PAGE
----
According to a report done by the UN Special Rapporteur on Torture, solitary confinement on youth should receive a “complete and incontrovertible ban.” Anything over 15 days was cited as torture, and New York State has no official limit on the duration a youth can spend in solitary confinement. Likewise, medical experts have uncovered that the minds of youth are exceptionally vulnerable to the severe sensory deprivation featured in solitary confinement. The human mind is not fully formed until its early twenties, with the region of the brain responsible for inhibiting impulses, weighing consequences, and prioritizing decisions being the last to develop. Essentially, this means youth will get into trouble more often, and if their punishment
is as psychologically damaging as solitary confinement their development may be permanently interrupted.
In New York, thousands of youth per year are exposed to psychological, physical, and social damage through solitary confinement. Over 40% of suicides in prison occur in solitary cells, and those youth who do survive intact are commonly released into the community directly without any extensive rehabilitation. These counterproductive procedures increase rates of recidivism, irrevocably scar our youth, and make our communities less safe. Amazingly, prisons who ended their use of solitary confinement witnessed a 75% decrease in prison violence. So why has Syracuse not ended this?
An article by Mary Read states that even when local governments adopt positions against solitary confinement, such as the preliminary injunction in Syracuse, justice center administrators may not buy into the notion. Effective change curtailed by obstinacy must be met with enforcement and full education of front-line staff on the dangers of solitary confinement. The Syracuse Justice Center, evidently, has neither been enforced nor educated. There are 29 youth at our Justice Center who have been regularly sent to solitary confinement, which justice centers across the country call endearingly “time out,” “room confinement,” or “reflective cottage.” As you read these words, 9 Syracuse youth remain confined (informed by data retrieved about the Justice Center). According to a data sheet from the Justice Center, reasons for many of these youth’s extreme punishment are as arbitrary and trivial as “horseplay,” “stockpiling milk and linens,” “talking to a lock-in,” and “disrespect.” Of the 29 incarcerated youth, 23 of them are black, which might not be purely coincidental.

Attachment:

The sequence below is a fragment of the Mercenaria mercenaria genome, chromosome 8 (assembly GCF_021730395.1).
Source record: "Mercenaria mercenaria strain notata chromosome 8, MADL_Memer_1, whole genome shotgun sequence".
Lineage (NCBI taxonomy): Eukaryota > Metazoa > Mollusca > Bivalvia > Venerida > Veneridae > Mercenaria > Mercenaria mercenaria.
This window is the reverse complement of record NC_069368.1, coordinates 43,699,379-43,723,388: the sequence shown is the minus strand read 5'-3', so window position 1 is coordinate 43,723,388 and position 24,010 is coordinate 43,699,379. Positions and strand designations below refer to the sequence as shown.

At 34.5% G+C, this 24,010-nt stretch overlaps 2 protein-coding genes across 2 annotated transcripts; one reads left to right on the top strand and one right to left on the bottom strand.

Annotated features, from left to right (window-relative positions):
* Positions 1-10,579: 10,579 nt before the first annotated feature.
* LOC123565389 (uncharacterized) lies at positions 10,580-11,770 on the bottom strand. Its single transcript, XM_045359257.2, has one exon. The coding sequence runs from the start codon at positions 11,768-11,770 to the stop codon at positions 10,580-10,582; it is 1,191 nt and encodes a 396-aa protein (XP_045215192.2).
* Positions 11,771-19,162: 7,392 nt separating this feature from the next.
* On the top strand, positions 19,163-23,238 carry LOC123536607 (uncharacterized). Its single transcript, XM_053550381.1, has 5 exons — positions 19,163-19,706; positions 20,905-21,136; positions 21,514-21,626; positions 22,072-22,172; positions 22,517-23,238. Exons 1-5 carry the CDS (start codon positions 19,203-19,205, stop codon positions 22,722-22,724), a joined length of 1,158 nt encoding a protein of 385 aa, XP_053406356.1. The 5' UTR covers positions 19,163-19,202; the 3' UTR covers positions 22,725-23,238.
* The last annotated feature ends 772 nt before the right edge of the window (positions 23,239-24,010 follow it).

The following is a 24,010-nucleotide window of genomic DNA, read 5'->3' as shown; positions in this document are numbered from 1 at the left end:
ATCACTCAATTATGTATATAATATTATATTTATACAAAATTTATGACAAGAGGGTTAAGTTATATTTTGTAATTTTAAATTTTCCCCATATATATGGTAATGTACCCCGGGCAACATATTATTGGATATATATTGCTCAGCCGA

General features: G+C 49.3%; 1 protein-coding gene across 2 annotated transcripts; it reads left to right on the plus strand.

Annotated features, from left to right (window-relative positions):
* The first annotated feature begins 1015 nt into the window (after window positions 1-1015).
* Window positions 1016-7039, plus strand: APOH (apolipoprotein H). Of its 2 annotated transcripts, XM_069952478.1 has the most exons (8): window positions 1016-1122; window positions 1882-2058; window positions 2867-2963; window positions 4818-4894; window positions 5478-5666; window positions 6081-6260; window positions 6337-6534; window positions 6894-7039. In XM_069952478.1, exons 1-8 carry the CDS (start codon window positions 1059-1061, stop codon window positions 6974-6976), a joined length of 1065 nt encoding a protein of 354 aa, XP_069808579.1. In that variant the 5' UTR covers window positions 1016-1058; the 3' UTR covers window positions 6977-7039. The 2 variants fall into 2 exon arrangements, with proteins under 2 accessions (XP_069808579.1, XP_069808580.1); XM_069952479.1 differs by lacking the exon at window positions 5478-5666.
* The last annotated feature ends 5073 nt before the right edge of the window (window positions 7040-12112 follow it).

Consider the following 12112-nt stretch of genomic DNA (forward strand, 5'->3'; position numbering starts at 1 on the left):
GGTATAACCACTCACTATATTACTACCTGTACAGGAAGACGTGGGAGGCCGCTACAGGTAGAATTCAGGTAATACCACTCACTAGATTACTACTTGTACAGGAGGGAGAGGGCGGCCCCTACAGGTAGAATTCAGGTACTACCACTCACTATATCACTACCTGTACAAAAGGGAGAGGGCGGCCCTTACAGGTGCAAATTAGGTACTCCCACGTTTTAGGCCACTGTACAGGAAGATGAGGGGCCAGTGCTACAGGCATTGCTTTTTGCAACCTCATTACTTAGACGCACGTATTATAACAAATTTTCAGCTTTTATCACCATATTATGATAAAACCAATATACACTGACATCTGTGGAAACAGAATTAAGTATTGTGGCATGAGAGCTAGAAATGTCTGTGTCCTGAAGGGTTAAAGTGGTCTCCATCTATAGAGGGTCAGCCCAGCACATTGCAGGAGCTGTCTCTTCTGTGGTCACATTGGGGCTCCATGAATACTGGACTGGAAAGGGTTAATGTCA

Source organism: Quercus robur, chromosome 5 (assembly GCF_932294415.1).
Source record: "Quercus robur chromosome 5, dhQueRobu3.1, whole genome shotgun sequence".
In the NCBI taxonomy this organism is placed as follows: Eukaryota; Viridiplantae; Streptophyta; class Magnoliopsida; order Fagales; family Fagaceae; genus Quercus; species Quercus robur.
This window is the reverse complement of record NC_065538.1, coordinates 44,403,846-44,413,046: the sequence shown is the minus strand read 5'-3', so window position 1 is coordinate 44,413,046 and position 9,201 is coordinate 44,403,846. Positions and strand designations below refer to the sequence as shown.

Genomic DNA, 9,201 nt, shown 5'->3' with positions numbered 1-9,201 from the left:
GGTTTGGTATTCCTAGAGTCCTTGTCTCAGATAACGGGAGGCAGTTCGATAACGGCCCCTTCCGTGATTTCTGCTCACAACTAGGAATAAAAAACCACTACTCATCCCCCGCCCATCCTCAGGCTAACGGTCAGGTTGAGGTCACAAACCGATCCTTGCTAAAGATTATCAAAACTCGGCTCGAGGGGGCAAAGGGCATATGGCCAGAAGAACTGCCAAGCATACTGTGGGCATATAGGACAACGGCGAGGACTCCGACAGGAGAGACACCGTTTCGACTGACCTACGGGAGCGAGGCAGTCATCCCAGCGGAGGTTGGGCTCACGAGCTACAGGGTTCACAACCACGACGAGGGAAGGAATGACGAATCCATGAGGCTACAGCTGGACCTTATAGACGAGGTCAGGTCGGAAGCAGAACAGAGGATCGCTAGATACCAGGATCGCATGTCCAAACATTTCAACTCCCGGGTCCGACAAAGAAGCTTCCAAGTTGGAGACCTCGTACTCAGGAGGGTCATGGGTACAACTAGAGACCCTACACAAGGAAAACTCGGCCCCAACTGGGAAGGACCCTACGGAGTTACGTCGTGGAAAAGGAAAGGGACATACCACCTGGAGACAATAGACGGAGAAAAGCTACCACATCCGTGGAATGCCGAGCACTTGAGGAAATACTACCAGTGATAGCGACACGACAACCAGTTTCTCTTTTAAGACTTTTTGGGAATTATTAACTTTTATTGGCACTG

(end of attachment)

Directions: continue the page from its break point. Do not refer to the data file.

When hearing this news, one might think of Kalief Browder. Browder was a black 16-year-old who was falsely accused of stealing a backpack in 2010, and spent three years on Rikers Island awaiting trial. Before his case was dismissed by court, he had spent 2 years in solitary confinement. While confined, he attempted to hang himself from a light fixture with a noose made of bed sheets. When that failed, he sharpened a shard of plastic from a bucket in his cell and cut himself open. He was never the same person again after his release. Browder suffered from Post-Traumatic Stress Disorder, and had ongoing flashbacks, depression, paranoia, and hallucinations. On June 6th, 2015, Kalief Browder committed suicide at the age of twenty-two.
Browder’s story has given a solemn windfall to the movement of ending Youth Solitary Confinement throughout the US. In January 2016 former-President Obama memorialized Browder by banning youth solitary confinement in all federal prisons. His powerful symbolic move likewise inspired states like Ohio and California to follow suit by substantially reforming their youth criminal justice systems. Onondaga County has begun to follow this path as well. Syracuse is one of the first cities in the US to execute a lawsuit of the type done by the NYCLU, which we must continue to support with our efforts through ACTS. The progress we have fought for over the last two years could be undone if the new federal administration fulfills its “tough on crime” platform. On Tuesday, March 28th, we must train ourselves at the Grace Episcopal Church to fight for the justice our youth deserve.